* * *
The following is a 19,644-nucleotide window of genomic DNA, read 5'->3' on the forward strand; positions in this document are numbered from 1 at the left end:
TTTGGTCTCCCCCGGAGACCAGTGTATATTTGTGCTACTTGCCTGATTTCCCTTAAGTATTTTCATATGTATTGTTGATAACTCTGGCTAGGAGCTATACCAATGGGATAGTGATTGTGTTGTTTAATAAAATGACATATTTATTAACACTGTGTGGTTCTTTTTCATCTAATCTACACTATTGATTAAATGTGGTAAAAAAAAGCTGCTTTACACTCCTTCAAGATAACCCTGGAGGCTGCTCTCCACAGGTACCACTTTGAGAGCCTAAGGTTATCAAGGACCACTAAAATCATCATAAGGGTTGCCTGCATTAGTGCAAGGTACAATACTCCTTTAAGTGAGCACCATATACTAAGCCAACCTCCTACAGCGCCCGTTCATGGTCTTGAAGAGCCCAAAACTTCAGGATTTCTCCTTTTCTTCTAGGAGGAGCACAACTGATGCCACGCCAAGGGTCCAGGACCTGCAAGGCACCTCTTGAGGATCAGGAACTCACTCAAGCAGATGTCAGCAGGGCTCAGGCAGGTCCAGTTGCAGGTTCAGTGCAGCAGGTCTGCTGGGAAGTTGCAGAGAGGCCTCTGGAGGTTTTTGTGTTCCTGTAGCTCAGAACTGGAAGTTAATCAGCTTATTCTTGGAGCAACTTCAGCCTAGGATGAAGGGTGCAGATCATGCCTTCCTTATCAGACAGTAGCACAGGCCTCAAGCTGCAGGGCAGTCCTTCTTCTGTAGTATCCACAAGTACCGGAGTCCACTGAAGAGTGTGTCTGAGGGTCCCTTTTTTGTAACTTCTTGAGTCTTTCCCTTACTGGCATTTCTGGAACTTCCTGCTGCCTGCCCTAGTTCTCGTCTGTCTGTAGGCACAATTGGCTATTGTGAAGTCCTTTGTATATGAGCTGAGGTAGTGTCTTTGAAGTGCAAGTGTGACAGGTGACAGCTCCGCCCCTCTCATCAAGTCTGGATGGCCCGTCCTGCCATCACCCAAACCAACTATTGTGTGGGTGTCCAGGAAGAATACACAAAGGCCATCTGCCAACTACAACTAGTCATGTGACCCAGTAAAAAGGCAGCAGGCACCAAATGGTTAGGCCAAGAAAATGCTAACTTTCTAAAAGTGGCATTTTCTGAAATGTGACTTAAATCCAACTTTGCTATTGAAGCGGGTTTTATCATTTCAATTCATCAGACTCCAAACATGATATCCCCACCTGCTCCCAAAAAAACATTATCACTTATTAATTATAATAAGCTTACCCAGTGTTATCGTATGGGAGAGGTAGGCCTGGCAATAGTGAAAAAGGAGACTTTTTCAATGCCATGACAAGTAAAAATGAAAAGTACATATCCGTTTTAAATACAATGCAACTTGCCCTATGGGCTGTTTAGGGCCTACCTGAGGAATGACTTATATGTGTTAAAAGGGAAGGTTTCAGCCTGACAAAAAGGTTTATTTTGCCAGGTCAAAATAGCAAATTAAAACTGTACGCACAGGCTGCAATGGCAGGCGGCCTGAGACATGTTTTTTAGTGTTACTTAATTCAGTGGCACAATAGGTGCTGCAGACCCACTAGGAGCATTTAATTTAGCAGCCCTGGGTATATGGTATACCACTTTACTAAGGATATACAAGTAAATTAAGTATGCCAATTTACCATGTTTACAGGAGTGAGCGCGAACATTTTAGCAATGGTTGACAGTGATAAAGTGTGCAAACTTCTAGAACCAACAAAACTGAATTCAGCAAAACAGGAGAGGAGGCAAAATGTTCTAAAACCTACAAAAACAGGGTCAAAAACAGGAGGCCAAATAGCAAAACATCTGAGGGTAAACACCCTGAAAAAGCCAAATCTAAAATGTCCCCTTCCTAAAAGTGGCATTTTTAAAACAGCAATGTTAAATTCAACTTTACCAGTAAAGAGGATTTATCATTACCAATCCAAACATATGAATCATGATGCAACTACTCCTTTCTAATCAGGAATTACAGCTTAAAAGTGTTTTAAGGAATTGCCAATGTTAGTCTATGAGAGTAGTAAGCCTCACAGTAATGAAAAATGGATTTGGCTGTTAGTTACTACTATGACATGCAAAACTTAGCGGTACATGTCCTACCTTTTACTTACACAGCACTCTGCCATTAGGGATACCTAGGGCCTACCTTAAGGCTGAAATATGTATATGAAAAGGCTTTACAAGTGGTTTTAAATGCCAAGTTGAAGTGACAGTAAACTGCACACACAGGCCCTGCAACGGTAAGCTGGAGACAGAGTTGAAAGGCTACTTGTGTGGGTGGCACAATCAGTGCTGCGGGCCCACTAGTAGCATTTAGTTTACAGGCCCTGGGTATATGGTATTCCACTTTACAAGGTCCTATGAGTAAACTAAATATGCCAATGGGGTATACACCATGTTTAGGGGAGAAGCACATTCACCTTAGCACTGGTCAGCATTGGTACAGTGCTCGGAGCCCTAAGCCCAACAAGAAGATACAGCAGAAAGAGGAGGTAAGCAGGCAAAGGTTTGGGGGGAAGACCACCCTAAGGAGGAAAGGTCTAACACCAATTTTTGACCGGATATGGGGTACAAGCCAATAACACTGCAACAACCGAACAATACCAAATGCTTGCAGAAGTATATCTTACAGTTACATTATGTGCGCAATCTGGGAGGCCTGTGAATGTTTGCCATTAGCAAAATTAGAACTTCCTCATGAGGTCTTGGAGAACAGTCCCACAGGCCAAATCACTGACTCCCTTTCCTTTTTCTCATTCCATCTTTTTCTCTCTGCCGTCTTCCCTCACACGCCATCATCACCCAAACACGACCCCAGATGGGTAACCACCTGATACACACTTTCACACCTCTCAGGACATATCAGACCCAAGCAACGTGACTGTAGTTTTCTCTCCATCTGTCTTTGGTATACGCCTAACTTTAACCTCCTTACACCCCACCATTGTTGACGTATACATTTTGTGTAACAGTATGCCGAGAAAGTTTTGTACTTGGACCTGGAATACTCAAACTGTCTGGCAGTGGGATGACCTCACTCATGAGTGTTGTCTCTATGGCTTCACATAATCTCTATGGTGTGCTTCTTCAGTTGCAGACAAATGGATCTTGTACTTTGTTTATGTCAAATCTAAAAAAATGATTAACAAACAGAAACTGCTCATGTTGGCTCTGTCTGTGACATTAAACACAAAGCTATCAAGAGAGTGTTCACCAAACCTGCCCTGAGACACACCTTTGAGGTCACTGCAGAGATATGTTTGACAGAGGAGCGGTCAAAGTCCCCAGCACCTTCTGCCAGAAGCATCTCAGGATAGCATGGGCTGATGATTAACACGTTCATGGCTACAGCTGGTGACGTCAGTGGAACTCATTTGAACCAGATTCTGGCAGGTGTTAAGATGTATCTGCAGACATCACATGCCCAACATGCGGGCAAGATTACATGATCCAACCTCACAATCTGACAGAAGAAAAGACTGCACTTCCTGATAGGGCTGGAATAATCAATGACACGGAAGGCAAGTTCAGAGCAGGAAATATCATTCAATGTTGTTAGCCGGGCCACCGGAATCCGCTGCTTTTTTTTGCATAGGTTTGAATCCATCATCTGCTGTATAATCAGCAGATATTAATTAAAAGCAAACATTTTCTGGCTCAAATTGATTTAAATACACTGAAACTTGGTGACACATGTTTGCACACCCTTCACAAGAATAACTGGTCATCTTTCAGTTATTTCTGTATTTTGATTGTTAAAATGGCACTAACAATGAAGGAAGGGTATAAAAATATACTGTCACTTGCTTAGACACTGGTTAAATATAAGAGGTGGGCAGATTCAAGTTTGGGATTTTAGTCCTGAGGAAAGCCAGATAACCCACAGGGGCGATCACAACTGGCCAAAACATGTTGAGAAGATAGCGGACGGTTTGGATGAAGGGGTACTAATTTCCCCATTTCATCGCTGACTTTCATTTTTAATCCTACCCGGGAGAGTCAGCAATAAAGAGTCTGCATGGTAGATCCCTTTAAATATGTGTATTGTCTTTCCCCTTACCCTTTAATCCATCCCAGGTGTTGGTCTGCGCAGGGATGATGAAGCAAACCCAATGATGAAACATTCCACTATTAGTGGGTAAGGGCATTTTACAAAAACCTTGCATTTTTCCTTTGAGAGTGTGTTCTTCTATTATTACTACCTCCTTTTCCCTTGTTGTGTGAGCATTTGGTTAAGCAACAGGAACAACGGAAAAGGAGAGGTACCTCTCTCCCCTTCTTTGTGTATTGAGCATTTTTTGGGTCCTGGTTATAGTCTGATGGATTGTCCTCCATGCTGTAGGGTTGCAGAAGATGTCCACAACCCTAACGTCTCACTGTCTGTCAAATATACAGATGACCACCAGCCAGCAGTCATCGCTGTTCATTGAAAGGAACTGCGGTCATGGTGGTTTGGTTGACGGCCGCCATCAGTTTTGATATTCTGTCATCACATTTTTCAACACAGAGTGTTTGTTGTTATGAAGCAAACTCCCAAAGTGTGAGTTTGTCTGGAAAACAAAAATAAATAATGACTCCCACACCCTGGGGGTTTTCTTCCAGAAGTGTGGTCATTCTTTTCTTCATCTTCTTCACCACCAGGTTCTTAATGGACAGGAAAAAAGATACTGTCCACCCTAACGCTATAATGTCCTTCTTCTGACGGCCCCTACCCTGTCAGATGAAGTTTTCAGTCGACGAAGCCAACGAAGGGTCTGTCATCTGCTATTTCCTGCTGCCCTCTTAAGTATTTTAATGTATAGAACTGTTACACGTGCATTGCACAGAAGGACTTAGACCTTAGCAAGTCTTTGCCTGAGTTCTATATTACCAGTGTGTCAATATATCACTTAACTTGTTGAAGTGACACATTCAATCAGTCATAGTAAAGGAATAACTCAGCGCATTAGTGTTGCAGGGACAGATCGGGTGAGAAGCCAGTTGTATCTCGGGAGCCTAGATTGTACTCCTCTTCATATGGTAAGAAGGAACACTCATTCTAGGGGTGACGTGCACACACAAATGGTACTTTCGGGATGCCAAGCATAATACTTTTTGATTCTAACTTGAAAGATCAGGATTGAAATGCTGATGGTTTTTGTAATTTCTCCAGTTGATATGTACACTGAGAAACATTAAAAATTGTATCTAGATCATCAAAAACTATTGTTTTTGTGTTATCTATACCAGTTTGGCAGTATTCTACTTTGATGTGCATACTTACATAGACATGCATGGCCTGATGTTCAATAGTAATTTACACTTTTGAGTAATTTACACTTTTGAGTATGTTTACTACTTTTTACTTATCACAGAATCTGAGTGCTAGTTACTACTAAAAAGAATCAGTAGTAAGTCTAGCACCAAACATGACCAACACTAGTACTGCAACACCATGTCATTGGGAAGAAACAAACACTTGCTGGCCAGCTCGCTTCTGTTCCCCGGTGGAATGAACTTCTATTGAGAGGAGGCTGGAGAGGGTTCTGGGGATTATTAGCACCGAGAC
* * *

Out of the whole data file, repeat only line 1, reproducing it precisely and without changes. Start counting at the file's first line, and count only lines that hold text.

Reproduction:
The following is a 19,644-nucleotide window of genomic DNA, read 5'->3' on the forward strand; positions in this document are numbered from 1 at the left end: